The new HGCA Grain Storage Guide currently being sent to growers takes on a new bold image and, for the first time, adopts a risk-based approach similar to the Hazard Analysis and Critical Control Points (HACCP) system widely used in food and feed safety systems.
Stewart Vernon, who farms and has a grain drying and storage business at Coatsay Moor Farm near Darlington, finds the third edition has a much improved format that simplifies his job at all stages from store preparation through to dispatch.
Rather than cover topics, such as temperature and cooling, in isolation as before, the comprehensive advice is presented in relation to each process in the system. For instance, there are sections for temporary holding and long-term storage.
But the biggest change is that it promotes best practice through risk management using the commonly used food and feed safety system, HACCP.
Mr Vernon, who stores up to 9,000t of grain a year for 30 different growers on top of his arable output across 150ha, believes this offers a huge benefit when it comes to showing due diligence and traceability.
“HACCP, though not a legal requirement, is a sound farm assurance scheme many of us use to make judgements. Basing the guide on HACCP principles saves us having to find out for ourselves the hazards and control points for best storage practice. This approach will undoubtedly reduce losses and keep UK grain ahead of the competition.”
He sees the new three-star risk ratings and necessary action as a sound system with which to prioritise jobs when under pressure. And the guide can point him in the direction of further information on all aspects of storage where needed.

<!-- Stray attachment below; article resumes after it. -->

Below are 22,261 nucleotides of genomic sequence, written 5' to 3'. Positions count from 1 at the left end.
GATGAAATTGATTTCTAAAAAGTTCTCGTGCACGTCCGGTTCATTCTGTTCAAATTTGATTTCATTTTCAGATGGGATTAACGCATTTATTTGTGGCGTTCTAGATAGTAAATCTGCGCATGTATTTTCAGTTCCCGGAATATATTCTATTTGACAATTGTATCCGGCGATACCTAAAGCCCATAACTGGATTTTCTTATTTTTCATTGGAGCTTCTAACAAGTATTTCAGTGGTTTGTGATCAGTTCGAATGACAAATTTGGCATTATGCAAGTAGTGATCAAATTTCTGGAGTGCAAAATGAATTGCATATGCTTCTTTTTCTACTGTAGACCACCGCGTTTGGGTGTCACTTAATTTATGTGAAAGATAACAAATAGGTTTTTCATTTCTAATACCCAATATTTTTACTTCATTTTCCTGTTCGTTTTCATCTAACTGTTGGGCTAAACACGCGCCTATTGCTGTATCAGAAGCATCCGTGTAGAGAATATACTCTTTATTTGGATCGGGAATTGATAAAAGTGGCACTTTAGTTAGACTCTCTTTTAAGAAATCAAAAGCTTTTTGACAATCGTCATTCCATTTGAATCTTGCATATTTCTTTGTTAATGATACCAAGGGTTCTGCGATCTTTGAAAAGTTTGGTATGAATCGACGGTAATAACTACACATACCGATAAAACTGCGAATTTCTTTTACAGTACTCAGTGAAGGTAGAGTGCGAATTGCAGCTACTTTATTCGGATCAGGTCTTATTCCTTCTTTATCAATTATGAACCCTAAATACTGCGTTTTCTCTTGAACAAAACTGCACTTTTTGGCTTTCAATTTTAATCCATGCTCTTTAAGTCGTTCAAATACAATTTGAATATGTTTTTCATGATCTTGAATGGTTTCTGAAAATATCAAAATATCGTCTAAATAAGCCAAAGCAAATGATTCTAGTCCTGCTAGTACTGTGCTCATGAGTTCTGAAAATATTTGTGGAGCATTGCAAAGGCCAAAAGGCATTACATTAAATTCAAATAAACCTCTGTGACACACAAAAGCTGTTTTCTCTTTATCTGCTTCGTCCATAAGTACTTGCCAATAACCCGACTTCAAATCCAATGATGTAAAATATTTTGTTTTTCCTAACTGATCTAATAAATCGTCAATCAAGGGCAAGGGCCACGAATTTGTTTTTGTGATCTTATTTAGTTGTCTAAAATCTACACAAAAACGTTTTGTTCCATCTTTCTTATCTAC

That’s not to say this edition isn’t detailed enough, he stresses. In the eight years since the last one, research has taught us much about mycotoxins, mites, monitoring, and more besides.
The improved guidelines include new research results collected over five seasons by the numerous organisations involved in the DEFRA £1.3m LINK grain storage project.
There are sections covering climate change and suggested cooling strategies of the future. Consensus is that cooling targets will be more difficult, but still possible to achieve, though checking of critical limits must be stepped up.
Integrated pest management takes greater prominence. Levels of insecticide resistance in different pest populations have changed over recent seasons, and there is new advice on how to minimise the risk using an integrated approach involving cooling and drying.
There is no mention of specific pesticide treatments. Mr Vernon sees this as a sensible move since products come and go.
Oilseed storage advice is interspersed throughout, and comprehensive enough, he believes.
“At first glance you may think the HACCP approach is just another chore to work through, but it actually fits with what we are already doing,” he says.